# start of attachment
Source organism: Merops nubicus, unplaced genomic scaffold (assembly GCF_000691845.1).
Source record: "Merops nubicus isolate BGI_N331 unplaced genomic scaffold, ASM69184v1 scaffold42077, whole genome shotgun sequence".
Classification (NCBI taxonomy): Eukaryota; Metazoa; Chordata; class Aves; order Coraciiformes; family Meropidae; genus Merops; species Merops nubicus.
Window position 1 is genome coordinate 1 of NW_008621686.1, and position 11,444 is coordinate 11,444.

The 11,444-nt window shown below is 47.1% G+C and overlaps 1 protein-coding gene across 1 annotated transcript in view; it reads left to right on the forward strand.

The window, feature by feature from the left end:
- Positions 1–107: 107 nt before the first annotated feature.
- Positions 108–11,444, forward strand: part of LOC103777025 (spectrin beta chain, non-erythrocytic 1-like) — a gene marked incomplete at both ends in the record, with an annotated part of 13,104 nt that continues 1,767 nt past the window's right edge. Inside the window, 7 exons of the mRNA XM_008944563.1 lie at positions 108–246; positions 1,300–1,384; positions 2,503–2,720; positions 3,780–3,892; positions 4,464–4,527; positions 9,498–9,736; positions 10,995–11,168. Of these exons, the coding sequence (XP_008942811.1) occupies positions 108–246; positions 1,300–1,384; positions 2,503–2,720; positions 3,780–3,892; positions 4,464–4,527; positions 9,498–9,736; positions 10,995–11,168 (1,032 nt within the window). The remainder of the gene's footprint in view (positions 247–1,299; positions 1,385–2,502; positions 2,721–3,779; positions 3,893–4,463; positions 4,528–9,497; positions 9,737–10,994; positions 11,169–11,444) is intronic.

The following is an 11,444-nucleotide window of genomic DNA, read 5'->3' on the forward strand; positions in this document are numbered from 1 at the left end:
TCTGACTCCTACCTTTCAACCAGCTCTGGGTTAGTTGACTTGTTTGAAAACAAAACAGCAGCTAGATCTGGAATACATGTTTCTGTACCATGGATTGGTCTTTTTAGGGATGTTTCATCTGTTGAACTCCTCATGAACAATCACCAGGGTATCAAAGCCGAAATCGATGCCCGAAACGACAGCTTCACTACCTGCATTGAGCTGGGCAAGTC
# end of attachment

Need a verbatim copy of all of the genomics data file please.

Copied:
Source organism: Merops nubicus, unplaced genomic scaffold (assembly GCF_000691845.1).
Source record: "Merops nubicus isolate BGI_N331 unplaced genomic scaffold, ASM69184v1 scaffold42077, whole genome shotgun sequence".
Classification (NCBI taxonomy): Eukaryota; Metazoa; Chordata; class Aves; order Coraciiformes; family Meropidae; genus Merops; species Merops nubicus.
Window position 1 is genome coordinate 1 of NW_008621686.1, and position 11,444 is coordinate 11,444.

The 11,444-nt window shown below is 47.1% G+C and overlaps 1 protein-coding gene across 1 annotated transcript in view; it reads left to right on the forward strand.

The window, feature by feature from the left end:
- Positions 1–107: 107 nt before the first annotated feature.
- Positions 108–11,444, forward strand: part of LOC103777025 (spectrin beta chain, non-erythrocytic 1-like) — a gene marked incomplete at both ends in the record, with an annotated part of 13,104 nt that continues 1,767 nt past the window's right edge. Inside the window, 7 exons of the mRNA XM_008944563.1 lie at positions 108–246; positions 1,300–1,384; positions 2,503–2,720; positions 3,780–3,892; positions 4,464–4,527; positions 9,498–9,736; positions 10,995–11,168. Of these exons, the coding sequence (XP_008942811.1) occupies positions 108–246; positions 1,300–1,384; positions 2,503–2,720; positions 3,780–3,892; positions 4,464–4,527; positions 9,498–9,736; positions 10,995–11,168 (1,032 nt within the window). The remainder of the gene's footprint in view (positions 247–1,299; positions 1,385–2,502; positions 2,721–3,779; positions 3,893–4,463; positions 4,528–9,497; positions 9,737–10,994; positions 11,169–11,444) is intronic.

The following is an 11,444-nucleotide window of genomic DNA, read 5'->3' on the forward strand; positions in this document are numbered from 1 at the left end:
TCTGACTCCTACCTTTCAACCAGCTCTGGGTTAGTTGACTTGTTTGAAAACAAAACAGCAGCTAGATCTGGAATACATGTTTCTGTACCATGGATTGGTCTTTTTAGGGATGTTTCATCTGTTGAACTCCTCATGAACAATCACCAGGGTATCAAAGCCGAAATCGATGCCCGAAACGACAGCTTCACTACCTGCATTGAGCTGGGCAAGTC